Florida Reef Suffering Damage From Hurricanes, Lionfish, and Mysterious Bacteria
The Florida Reef is one of the largest coral reefs in the entire world, boasting a length of 160 miles. Unfortunately, this beautiful underwater area has been significantly damaged over the years, and it doesn’t seem to be getting better. With hurricanes, lionfish, dangerous bacteria and more, the Florida Reef has endured all kinds of havoc over the years.
The Atlantic hurricane season runs between June 1 and November 30; thanks to these massive storms and the warming oceans, Florida’s coral reefs have been continually damaged — but this new bacterial danger has been especially pervasive.
According to WFSU, scientists have identified white marks showing up on corals across Florida’s coast, indicating that some of the tissue had died. Now, following last year’s damage suffered from Hurricane Irma, the coral bacteria has started spreading rapidly and causing even more damage.
This disease first appeared off Miami’s Virginia Key in 2014 and started spreading north, south, and west. But as of April 2018, the coral disease was discovered in the Lower Keys.
“It has encompassed now about two-thirds of the entire Florida reef track,” said Rob Ruzicka, of the Florida Fish and Wildlife Conservation Commission’s Research Institute. “And it is slowly making its way westward toward Key West. Hurricane Irma was a major issue with the spread of this disease because it stirred up the water and the mechanism for transporting the pathogen across became convoluted because it had followed this steady pattern of moving Westward through 2017 to the middle keys. But now it’s popping up on reefs in isolated areas.”
There are various groups of environmentalists and scientists focusing on addressing these reef bacterial issues. According to Earth.com, the Coral Restoration Foundation (CRF), alongside the Georgia Aquarium, is taking one of the largest coral restoration efforts in the world: the Florida Reef Tract.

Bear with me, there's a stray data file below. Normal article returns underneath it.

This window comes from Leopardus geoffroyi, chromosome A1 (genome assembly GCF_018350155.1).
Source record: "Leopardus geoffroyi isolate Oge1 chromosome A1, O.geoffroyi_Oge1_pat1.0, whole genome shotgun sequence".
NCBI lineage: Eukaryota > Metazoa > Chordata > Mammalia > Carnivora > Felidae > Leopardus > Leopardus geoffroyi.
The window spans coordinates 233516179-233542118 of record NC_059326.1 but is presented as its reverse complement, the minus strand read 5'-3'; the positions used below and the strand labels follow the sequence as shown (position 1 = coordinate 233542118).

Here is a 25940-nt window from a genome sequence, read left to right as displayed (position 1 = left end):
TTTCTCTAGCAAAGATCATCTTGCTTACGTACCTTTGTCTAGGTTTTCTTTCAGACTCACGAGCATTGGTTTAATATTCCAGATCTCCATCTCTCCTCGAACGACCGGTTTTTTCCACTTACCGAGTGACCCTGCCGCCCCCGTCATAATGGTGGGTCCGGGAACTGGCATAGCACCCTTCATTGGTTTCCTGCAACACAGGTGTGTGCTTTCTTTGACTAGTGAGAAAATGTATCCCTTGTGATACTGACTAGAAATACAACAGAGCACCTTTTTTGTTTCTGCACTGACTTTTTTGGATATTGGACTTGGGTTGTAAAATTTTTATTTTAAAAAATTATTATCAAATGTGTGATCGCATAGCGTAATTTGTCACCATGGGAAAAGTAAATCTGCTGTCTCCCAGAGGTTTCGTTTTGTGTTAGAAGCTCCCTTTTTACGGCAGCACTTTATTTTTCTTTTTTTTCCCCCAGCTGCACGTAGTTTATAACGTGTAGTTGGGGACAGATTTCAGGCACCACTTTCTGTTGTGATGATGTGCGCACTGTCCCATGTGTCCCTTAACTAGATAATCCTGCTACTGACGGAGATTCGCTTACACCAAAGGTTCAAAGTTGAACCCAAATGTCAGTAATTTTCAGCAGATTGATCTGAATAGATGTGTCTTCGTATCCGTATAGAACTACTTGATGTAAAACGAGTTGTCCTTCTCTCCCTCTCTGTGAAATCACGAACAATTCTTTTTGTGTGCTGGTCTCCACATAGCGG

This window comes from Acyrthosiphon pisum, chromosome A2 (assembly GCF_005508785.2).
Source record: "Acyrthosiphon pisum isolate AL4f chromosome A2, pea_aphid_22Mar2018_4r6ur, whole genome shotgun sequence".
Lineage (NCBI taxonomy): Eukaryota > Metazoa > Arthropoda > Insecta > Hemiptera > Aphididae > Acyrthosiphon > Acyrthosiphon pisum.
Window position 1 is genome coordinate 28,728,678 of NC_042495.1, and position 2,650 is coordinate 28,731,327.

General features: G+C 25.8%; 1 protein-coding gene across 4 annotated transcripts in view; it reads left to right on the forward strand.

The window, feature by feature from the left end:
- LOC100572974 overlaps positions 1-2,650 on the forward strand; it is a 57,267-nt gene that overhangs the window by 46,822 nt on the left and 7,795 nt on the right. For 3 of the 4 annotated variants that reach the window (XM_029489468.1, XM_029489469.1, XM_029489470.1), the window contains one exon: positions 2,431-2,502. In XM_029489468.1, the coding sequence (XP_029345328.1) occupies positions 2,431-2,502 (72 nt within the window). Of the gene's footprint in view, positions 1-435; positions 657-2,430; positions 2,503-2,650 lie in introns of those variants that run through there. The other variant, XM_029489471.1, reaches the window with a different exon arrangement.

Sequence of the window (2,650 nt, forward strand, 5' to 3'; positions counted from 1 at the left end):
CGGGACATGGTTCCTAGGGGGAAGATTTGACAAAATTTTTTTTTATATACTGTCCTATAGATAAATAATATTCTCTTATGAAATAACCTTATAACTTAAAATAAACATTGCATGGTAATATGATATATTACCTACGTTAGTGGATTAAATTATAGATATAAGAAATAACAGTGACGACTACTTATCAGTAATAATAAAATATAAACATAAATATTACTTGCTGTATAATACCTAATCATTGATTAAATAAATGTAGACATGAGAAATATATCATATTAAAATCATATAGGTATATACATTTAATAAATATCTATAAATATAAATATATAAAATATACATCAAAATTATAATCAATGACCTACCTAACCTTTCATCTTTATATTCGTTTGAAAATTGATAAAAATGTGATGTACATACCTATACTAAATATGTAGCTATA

Sadly, the Florida Reef Tract has lost nearly 97% of its Elkhorn coral and its Staghorn coral, two coral species that previously dominated the area but are now critically endangered. The CRF has planted more than 66,000 healthy corals across the Florida Reef Tract in order to offset some of the damaged that has already occurred.
“With Staghorn and Elkhorn populations in such dire condition, natural spawning and recruitment is becoming increasingly rare, as the spawn cannot reach each in the ocean currents while still active,” said Steve Hartter, senior aquarist at the Georgia Aquarium. “By out planting corals with different genotypes in close proximity, this will increase successful natural spawning in the future.”
Additionally, Florida wildlife officials are providing $250,000 to environmental research in order to address some of the coral reef’s concerns.
The Sacramento Bee reports that an invasive species of fish, the lionfish, has been eating native fish that are important to maintaining healthy reefs.
The Florida Fish and Wildlife Conservation Commission provided $50,000 each to the University of Florida, American Marine Research Company, R3 Digital Sciences, Atlantic Lionshare Ltd., and Reef Environmental Education Foundation. The contracts run through June 2019.
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